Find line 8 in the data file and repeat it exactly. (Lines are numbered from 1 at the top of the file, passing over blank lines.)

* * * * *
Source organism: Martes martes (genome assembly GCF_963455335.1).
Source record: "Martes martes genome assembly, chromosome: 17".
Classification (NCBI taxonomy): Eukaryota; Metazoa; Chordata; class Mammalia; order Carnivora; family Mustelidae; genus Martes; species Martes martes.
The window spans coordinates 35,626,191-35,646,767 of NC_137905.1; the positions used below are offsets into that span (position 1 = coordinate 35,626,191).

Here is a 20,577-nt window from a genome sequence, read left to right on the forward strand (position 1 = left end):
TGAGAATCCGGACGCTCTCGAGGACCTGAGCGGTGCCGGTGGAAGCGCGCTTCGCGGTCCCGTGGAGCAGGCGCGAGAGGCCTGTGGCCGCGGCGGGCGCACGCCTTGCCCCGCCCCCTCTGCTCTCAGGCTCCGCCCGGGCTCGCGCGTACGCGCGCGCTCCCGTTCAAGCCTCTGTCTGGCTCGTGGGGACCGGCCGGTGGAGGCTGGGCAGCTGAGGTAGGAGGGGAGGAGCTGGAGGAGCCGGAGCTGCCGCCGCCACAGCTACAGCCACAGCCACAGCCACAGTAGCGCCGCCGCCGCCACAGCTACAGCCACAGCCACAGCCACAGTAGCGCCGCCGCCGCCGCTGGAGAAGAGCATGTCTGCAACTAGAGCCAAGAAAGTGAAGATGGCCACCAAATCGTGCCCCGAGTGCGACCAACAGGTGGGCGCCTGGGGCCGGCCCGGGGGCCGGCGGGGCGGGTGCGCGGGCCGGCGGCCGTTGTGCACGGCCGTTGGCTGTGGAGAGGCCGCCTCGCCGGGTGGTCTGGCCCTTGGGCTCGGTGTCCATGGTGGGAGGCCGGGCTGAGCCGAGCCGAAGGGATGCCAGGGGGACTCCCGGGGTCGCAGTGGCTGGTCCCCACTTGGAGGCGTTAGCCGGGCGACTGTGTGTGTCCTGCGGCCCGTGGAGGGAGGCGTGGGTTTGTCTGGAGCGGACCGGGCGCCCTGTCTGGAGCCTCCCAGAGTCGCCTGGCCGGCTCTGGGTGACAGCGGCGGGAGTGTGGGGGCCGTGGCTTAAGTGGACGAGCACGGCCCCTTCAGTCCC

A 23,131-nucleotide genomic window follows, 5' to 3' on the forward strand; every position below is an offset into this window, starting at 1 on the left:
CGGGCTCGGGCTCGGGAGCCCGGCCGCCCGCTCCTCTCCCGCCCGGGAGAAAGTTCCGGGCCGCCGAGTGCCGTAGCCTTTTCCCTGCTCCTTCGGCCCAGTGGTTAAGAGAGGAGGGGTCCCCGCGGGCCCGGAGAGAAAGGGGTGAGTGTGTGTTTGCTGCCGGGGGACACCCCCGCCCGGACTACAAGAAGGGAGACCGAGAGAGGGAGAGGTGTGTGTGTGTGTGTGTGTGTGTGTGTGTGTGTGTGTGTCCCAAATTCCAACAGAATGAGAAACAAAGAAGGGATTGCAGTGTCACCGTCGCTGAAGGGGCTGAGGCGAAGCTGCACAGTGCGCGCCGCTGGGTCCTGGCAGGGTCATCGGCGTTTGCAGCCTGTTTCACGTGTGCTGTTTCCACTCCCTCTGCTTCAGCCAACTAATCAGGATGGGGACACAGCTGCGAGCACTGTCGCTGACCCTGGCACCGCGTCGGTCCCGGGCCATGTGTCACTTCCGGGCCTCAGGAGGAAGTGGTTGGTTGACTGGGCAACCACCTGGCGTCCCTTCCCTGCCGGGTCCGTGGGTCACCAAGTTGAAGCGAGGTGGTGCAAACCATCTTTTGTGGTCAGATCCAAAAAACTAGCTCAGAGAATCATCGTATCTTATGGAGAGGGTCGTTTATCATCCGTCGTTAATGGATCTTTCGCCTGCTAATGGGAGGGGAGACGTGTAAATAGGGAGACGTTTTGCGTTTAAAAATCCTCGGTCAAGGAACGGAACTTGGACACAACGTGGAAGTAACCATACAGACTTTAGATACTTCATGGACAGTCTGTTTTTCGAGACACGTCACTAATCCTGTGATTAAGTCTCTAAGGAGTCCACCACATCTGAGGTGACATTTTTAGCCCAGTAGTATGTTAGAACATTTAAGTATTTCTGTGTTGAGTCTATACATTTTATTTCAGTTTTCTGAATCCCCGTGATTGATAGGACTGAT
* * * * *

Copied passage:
CGGGCTCGGGCTCGGGAGCCCGGCCGCCCGCTCCTCTCCCGCCCGGGAGAAAGTTCCGGGCCGCCGAGTGCCGTAGCCTTTTCCCTGCTCCTTCGGCCCAGTGGTTAAGAGAGGAGGGGTCCCCGCGGGCCCGGAGAGAAAGGGGTGAGTGTGTGTTTGCTGCCGGGGGACACCCCCGCCCGGACTACAAGAAGGGAGACCGAGAGAGGGAGAGGTGTGTGTGTGTGTGTGTGTGTGTGTGTGTGTGTGTGTGTCCCAAATTCCAACAGAATGAGAAACAAAGAAGGGATTGCAGTGTCACCGTCGCTGAAGGGGCTGAGGCGAAGCTGCACAGTGCGCGCCGCTGGGTCCTGGCAGGGTCATCGGCGTTTGCAGCCTGTTTCACGTGTGCTGTTTCCACTCCCTCTGCTTCAGCCAACTAATCAGGATGGGGACACAGCTGCGAGCACTGTCGCTGACCCTGGCACCGCGTCGGTCCCGGGCCATGTGTCACTTCCGGGCCTCAGGAGGAAGTGGTTGGTTGACTGGGCAACCACCTGGCGTCCCTTCCCTGCCGGGTCCGTGGGTCACCAAGTTGAAGCGAGGTGGTGCAAACCATCTTTTGTGGTCAGATCCAAAAAACTAGCTCAGAGAATCATCGTATCTTATGGAGAGGGTCGTTTATCATCCGTCGTTAATGGATCTTTCGCCTGCTAATGGGAGGGGAGACGTGTAAATAGGGAGACGTTTTGCGTTTAAAAATCCTCGGTCAAGGAACGGAACTTGGACACAACGTGGAAGTAACCATACAGACTTTAGATACTTCATGGACAGTCTGTTTTTCGAGACACGTCACTAATCCTGTGATTAAGTCTCTAAGGAGTCCACCACATCTGAGGTGACATTTTTAGCCCAGTAGTATGTTAGAACATTTAAGTATTTCTGTGTTGAGTCTATACATTTTATTTCAGTTTTCTGAATCCCCGTGATTGATAGGACTGAT